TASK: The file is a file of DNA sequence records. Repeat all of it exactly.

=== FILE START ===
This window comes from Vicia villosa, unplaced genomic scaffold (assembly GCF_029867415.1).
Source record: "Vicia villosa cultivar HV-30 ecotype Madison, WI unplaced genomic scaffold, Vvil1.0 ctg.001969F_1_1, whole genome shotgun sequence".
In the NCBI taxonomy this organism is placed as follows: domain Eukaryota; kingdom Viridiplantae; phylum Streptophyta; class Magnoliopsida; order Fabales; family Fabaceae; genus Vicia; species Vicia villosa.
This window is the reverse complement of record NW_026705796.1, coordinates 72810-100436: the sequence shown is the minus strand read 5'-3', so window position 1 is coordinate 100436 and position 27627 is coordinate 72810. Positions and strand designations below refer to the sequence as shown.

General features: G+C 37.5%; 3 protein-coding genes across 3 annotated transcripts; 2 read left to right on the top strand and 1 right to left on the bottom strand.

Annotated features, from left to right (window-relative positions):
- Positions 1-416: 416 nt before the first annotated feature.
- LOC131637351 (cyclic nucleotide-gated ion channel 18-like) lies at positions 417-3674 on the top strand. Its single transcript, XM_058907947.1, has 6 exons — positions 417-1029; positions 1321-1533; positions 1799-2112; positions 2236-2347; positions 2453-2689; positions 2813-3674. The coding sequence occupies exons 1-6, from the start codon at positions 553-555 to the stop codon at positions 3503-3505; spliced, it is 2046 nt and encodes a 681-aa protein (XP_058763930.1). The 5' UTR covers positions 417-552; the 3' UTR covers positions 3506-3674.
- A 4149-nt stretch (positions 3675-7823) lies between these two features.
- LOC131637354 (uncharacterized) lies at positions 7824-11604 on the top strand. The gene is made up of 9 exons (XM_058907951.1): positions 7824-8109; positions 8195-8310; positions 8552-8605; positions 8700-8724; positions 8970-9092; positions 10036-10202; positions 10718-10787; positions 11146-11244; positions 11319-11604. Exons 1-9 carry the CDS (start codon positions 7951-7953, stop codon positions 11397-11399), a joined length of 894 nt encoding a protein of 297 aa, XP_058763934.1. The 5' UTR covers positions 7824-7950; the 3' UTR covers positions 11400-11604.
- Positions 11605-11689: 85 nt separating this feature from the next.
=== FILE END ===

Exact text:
This window comes from Vicia villosa, unplaced genomic scaffold (assembly GCF_029867415.1).
Source record: "Vicia villosa cultivar HV-30 ecotype Madison, WI unplaced genomic scaffold, Vvil1.0 ctg.001969F_1_1, whole genome shotgun sequence".
In the NCBI taxonomy this organism is placed as follows: domain Eukaryota; kingdom Viridiplantae; phylum Streptophyta; class Magnoliopsida; order Fabales; family Fabaceae; genus Vicia; species Vicia villosa.
This window is the reverse complement of record NW_026705796.1, coordinates 72810-100436: the sequence shown is the minus strand read 5'-3', so window position 1 is coordinate 100436 and position 27627 is coordinate 72810. Positions and strand designations below refer to the sequence as shown.

General features: G+C 37.5%; 3 protein-coding genes across 3 annotated transcripts; 2 read left to right on the top strand and 1 right to left on the bottom strand.

Annotated features, from left to right (window-relative positions):
- Positions 1-416: 416 nt before the first annotated feature.
- LOC131637351 (cyclic nucleotide-gated ion channel 18-like) lies at positions 417-3674 on the top strand. Its single transcript, XM_058907947.1, has 6 exons — positions 417-1029; positions 1321-1533; positions 1799-2112; positions 2236-2347; positions 2453-2689; positions 2813-3674. The coding sequence occupies exons 1-6, from the start codon at positions 553-555 to the stop codon at positions 3503-3505; spliced, it is 2046 nt and encodes a 681-aa protein (XP_058763930.1). The 5' UTR covers positions 417-552; the 3' UTR covers positions 3506-3674.
- A 4149-nt stretch (positions 3675-7823) lies between these two features.
- LOC131637354 (uncharacterized) lies at positions 7824-11604 on the top strand. The gene is made up of 9 exons (XM_058907951.1): positions 7824-8109; positions 8195-8310; positions 8552-8605; positions 8700-8724; positions 8970-9092; positions 10036-10202; positions 10718-10787; positions 11146-11244; positions 11319-11604. Exons 1-9 carry the CDS (start codon positions 7951-7953, stop codon positions 11397-11399), a joined length of 894 nt encoding a protein of 297 aa, XP_058763934.1. The 5' UTR covers positions 7824-7950; the 3' UTR covers positions 11400-11604.
- Positions 11605-11689: 85 nt separating this feature from the next.